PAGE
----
I was part of the Afamelanotide trial last summer and was fortunate enough to have received the real thing. Unless you have EPP, I cannot explain what a miracle that was. But I did get the chance recently to do just that at the FDA Office of Orphan Diseases. Another fellow EPPer, Matt Johnson, joined me. In my 62 years I had never met anyone with EPP outside of my family (I have two cousins with EPP). That was an experience in itself. Those of us with EPP know that we can never explain to someone without EPP what it is like, but listening to Matt Johnson was like reading my own thoughts. Matt and I spoke a couple of times during telephone conferences before we actually met at the FDA in Silver Spring, Maryland. Although our session was scheduled for 10:30am, we were asked to come early to meet with Dr.Timothy Cote, the head of the Office of Orphan Diseases. I arrived just before 9am and Matt was close behind. Dr. Cote had just returned from Israel two day prior and was sick the day before, so he was not in good spirits, but after a few minutes listening to Matt and me, he was beaming. He told us that his staff, like all bureaucratd, tends to lose site of their mission and was delighted that we were there to remind them that we are out there.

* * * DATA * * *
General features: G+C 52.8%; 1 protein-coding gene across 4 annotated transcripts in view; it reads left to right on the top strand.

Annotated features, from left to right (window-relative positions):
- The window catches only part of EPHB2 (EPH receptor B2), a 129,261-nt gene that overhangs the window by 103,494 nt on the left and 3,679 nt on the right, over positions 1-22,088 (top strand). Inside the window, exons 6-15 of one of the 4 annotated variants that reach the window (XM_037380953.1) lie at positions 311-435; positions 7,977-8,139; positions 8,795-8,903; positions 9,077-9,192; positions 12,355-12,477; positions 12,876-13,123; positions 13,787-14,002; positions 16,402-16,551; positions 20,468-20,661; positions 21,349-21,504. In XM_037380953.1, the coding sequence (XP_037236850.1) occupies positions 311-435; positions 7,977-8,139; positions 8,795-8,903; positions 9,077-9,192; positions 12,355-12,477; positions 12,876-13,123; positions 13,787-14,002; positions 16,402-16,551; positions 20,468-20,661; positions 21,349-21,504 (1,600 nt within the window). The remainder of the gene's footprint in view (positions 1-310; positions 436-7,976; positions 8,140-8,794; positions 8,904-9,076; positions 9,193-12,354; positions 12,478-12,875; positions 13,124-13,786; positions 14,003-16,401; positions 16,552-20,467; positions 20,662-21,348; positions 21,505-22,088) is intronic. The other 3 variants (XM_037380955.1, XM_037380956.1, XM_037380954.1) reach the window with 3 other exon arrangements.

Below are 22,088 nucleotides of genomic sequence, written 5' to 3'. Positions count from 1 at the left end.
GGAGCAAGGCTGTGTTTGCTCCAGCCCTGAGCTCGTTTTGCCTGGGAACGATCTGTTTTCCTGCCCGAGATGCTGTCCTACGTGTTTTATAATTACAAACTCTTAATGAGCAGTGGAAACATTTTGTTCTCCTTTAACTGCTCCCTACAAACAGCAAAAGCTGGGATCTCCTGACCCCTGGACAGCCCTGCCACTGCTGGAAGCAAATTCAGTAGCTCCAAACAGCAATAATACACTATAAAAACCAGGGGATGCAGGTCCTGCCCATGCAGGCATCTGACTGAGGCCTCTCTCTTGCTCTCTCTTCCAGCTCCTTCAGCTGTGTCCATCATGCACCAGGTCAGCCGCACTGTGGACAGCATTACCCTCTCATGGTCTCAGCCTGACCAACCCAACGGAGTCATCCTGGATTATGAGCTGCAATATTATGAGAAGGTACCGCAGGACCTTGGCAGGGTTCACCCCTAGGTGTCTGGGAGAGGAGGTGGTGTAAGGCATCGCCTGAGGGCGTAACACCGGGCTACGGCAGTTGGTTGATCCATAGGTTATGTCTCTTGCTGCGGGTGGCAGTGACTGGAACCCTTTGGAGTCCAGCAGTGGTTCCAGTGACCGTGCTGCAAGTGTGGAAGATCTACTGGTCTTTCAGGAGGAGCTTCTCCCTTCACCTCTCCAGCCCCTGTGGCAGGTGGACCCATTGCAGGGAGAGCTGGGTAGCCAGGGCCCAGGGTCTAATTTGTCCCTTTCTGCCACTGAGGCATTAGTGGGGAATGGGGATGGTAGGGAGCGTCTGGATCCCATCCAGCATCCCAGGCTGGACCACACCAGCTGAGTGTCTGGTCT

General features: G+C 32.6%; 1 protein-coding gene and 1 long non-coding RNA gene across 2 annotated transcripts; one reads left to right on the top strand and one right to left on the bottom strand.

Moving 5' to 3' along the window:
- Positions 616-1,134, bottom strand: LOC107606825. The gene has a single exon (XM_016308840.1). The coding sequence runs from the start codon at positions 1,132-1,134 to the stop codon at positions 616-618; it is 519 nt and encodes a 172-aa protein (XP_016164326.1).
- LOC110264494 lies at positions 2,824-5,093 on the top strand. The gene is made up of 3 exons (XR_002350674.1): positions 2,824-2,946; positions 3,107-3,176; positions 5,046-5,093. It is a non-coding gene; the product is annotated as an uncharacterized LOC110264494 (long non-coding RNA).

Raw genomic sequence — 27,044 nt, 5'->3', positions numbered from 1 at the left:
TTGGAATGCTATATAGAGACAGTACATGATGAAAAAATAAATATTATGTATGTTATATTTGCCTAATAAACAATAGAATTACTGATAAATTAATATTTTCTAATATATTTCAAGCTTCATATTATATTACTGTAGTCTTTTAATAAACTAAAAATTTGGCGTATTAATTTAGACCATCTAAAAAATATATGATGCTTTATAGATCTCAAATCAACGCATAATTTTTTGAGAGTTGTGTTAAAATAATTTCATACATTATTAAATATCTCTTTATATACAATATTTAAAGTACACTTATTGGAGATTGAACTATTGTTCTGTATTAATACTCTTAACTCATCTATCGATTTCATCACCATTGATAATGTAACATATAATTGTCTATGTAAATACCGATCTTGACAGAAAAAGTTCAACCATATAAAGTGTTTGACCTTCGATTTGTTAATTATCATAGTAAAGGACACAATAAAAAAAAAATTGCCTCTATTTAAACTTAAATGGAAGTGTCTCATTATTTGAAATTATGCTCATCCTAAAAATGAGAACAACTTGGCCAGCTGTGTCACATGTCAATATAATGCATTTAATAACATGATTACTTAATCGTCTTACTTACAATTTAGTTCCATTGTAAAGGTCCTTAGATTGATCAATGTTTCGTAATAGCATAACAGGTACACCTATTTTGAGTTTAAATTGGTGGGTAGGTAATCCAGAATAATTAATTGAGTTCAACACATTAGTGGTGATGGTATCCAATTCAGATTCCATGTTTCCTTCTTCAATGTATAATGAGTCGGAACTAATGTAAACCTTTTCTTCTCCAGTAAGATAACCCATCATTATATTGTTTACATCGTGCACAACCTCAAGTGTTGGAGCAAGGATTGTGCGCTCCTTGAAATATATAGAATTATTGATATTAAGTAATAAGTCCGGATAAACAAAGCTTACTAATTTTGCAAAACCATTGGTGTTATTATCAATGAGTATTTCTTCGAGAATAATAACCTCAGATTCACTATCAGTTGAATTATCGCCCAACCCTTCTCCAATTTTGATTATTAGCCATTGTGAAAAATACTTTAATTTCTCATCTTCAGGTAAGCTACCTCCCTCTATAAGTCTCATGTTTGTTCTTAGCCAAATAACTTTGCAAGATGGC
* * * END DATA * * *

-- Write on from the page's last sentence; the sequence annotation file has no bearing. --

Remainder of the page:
Dr. Bob Desnick, a member of the APF Advisory Board, was also to attend, but his flight from New York delayed him an hour. By the time we were ushered into the conference room over 30 doctors and health professionals were waiting to hear what we had to say. For an hour Matt and I regaled them with the inexplicable world of EPP and the miracle of Afamelanotide during which time we were videotaped. We tried to tell them of the unrelenting pain, the isolation and self-doubt, and ultimate despair. Then we told them about our experience Last Summer and how it had changed our lives. We weren't supposed to directly discuss this, but it just couldn't stay untold - so we did. Dr. Desnick translated what we had to say into meaningful medical speak, but I believe that our words had more impact.

Like most families, we have gone to the beach almost every summer, and every summer after 15 minutes, I am banished to the house and sit with my feet in a lobster pot of ice water for the next 5 days “sipping” copious amounts of adult beverages. Needless to say this is hardly endearing to my wife and makes everyone wonder. But last summer, I spent hours on the beach with virtually no pain – a certified miracle if ever there was one. Like most EPPers, I have never told anyone outside of my immediate family about my condition. My colleagues at the office began referring to me as Mr. Tan without ever knowing why.